Some of the respondents to the March poll were called back to talk about the differences between the young and the not so young. "Experience," "the draft," "other wars," were mentioned by respondents on both sides of the generational divide.

Mildred Jenkins, 68, a retired telephone operator from Somerville Tennessee, said: "We've experienced more than the younger people. Older people are wiser. We've seen war and we know." Ms. Jenkins said she usually votes Republican but "may go Democratic this time."

More than one person who lived through the Vietnam war mentioned the draft and the absence of one for this war. "It's because of life experience," said Jimmie Powell, 73, a bartender and factory worker from El Reno, Oklahoma. "I don't think younger people really know a whole lot about anything. They don't care because there is no draft. If there were a draft, we'd finally have the revolution we need."

Mr. Powell describes himself as a political independent.

Some of the younger respondents said they were more aggressive than their elders by virtue of age.

"I think old people tend to want to solve things more diplomatically than younger, more gung ho types," said Mary Jackson, 28 a homemaker from Brewton, Alabama. "Younger people are more combative."

Younger people are also more optimistic. Forty-nine percent of them said the United States was either very likely or somewhat likely to succeed in Iraq, while only 34 percent of older people said the same thing.

Since many of the readers of this blog fall into the target demographic (young voters), why do you think this is so? Does this poll reflect what you see among your peers?

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Wednesday, April 11, 2007

Signs of Trouble on Iraq 

Two lead articles in today's news reveal severe trouble for the Administration with respect to Iraq policy. Both are "inside-baseball" type of articles, but they are indicative of real problems with the overall direction of the course of the war.

The first was the Washington Post's front page story:
The White House wants to appoint a high-powered czar to oversee the wars in Iraq and Afghanistan with authority to issue directions to the Pentagon, the State Department and other agencies, but it has had trouble finding anyone able and willing to take the job, according to people close to the situation. At least three retired four-star generals approached by the White House in recent weeks have declined to be considered for the position...
One of the former Generals who turned down the position hit the nail on the head:
"The very fundamental issue is, they don't know where the hell they're going," said retired Marine Gen. John J. "Jack" Sheehan, a former top NATO commander who was among those rejecting the job. Sheehan said he believes that Vice President Cheney and his hawkish allies remain more powerful within the administration than pragmatists looking for a way out of Iraq. "So rather than go over there, develop an ulcer and eventually leave, I said, 'No, thanks,' " he said.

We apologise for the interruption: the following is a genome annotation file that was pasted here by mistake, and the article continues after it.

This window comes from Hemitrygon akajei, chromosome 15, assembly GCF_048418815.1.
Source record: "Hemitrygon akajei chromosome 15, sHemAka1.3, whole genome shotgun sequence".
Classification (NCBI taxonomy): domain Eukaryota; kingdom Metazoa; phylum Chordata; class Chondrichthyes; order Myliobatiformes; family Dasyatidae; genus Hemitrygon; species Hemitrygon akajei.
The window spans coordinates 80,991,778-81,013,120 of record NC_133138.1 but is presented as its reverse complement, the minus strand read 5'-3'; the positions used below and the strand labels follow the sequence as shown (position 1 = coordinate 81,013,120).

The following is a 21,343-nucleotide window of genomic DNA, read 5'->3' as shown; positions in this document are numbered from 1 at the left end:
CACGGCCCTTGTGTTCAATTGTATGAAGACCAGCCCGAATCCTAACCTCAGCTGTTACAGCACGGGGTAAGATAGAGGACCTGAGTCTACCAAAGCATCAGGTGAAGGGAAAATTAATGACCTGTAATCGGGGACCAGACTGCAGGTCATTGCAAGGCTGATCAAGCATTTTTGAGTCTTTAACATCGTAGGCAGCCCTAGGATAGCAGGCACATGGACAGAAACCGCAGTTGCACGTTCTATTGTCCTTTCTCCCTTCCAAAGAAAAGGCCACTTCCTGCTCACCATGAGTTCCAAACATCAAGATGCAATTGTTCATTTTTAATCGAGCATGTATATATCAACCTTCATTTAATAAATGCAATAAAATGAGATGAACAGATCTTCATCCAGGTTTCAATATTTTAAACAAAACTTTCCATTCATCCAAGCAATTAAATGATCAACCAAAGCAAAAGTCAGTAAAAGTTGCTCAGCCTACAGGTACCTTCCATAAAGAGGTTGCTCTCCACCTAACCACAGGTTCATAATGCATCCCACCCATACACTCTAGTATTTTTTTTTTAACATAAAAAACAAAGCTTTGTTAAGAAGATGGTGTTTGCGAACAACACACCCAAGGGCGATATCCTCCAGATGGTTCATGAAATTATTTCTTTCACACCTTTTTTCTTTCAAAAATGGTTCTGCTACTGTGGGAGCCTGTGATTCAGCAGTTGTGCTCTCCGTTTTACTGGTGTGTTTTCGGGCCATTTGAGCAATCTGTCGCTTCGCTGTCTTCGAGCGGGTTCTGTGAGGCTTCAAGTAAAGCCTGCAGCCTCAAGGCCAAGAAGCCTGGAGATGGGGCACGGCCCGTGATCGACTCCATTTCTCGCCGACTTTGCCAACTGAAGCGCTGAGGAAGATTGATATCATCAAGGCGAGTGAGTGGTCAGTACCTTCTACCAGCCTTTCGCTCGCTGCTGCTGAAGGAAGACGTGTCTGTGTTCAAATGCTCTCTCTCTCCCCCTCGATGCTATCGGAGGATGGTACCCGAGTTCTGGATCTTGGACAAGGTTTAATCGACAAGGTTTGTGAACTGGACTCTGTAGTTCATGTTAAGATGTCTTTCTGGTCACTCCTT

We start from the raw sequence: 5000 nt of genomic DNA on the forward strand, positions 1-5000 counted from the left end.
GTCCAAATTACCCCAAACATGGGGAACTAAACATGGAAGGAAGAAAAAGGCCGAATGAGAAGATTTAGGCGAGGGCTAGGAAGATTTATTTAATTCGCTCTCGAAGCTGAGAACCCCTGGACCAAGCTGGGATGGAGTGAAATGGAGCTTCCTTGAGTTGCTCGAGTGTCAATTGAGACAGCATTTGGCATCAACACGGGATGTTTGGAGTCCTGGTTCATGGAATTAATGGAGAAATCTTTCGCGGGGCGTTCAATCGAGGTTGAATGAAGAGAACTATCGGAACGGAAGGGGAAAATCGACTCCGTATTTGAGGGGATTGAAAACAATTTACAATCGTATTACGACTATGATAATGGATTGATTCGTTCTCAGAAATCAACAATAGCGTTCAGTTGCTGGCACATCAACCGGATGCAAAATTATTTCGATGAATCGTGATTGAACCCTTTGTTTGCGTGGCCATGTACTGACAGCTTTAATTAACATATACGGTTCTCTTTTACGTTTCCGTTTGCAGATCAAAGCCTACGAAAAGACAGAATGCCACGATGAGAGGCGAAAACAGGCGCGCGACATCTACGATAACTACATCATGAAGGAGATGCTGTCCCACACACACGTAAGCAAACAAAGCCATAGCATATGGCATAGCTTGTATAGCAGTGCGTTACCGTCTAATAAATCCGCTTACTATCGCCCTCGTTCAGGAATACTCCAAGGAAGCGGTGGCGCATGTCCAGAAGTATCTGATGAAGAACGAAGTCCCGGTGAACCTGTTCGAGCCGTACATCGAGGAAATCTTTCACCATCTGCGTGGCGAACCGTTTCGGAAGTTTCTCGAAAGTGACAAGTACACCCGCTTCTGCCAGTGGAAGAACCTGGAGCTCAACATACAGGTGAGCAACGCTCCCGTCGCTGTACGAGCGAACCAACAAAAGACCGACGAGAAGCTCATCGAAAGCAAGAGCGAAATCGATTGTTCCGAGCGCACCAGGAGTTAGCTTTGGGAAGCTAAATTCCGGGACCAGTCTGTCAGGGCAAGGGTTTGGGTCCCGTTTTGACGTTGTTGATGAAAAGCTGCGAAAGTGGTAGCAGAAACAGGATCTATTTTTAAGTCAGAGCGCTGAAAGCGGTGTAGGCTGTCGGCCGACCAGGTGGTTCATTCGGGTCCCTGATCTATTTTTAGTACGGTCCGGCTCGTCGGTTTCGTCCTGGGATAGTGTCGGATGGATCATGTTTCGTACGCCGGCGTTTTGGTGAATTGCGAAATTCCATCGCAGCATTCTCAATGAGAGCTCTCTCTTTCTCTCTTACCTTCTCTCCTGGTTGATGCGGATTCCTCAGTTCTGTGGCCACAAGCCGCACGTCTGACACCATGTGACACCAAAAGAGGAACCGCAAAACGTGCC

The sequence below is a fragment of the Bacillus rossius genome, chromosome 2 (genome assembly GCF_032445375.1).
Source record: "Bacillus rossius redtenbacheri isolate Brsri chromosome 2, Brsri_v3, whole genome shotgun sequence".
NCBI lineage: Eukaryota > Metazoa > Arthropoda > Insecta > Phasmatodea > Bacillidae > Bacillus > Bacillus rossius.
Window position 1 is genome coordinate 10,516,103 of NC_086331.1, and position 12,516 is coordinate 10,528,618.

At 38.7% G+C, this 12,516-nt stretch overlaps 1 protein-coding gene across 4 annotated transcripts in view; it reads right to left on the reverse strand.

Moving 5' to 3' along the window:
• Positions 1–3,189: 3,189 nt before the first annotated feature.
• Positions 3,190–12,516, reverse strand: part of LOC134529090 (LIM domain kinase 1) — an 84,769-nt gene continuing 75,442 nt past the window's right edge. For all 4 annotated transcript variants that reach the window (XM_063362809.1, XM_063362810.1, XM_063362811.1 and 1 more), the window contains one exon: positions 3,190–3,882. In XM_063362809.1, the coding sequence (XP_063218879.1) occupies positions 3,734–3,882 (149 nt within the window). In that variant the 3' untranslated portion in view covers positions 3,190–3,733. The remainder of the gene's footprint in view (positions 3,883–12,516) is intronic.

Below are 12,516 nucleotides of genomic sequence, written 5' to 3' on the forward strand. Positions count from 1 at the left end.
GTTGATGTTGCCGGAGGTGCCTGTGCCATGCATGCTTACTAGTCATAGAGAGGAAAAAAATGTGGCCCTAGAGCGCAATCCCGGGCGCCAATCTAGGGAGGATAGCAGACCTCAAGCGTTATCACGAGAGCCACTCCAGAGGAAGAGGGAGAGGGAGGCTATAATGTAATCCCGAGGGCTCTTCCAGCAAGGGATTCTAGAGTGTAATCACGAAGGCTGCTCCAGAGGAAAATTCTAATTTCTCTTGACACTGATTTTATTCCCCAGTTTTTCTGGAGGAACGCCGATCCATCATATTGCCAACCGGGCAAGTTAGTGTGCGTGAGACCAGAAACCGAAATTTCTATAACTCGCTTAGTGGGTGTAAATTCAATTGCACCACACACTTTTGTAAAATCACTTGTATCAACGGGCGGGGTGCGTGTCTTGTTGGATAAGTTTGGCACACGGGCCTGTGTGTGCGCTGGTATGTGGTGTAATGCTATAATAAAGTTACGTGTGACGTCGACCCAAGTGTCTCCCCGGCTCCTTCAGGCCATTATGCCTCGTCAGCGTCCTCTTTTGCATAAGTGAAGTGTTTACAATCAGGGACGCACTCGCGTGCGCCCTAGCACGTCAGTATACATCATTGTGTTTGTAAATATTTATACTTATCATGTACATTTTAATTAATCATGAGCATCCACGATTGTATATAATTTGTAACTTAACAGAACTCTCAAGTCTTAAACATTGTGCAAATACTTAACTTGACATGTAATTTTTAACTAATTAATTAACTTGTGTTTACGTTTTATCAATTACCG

To summarize the fundamental problem, the top NSC official now in charge of this is Meghan O'Sullivan, a young, fast-rising national security policy star. Her fundamental problem, though, is twofold. First, she can't "task" agencies, which is to say, she can't direct State or DoD to do X or Y. Second, she's still relatively junior and in no position to win bureaucratic battles with Gates and Rice. The Administration recognizes (about 4 years too late) that interagency cooperation is needed to run an overall war effort by the US Government, where the talents, resources, and capabilities of each agency work together rather than at cross-purposes, and they need someone in place to make sure that happens (though as Crooks and Liars asks, isn't that Bush's job?). But, as Sheehan points out, you can only direct a war when there's somewhere to go, and to repeat his line, "The very fundamental issue is, they don't know where the hell they're going."

Then the report (I first saw it on the NYT) that the Pentagon is extending combat tours for the Army in Iraq to 15 months, up from the 12 months they now (used to) serve. The given rationale is that
Mr. Gates said the change would enable the Central Command, which runs American military operations in Iraq and Afghanistan and elsewhere in the Middle East, to maintain an increased number of American troops in Iraq to stabilize Baghdad for another year if necessary....

Mr. Gates said the impetus for the increase in Army combat tours had come from the service’s leaders, who saw a demand for “more clarity and fairness.”

As strains on the military have increased, some soldiers home from Iraq and Afghanistan have had to go back before a year’s rest. At least now, General Pace said, soldiers will know when they are coming and going. He said they would be able to “sit around a dinner table and know on such-and-such a date,” and plan their lives accordingly.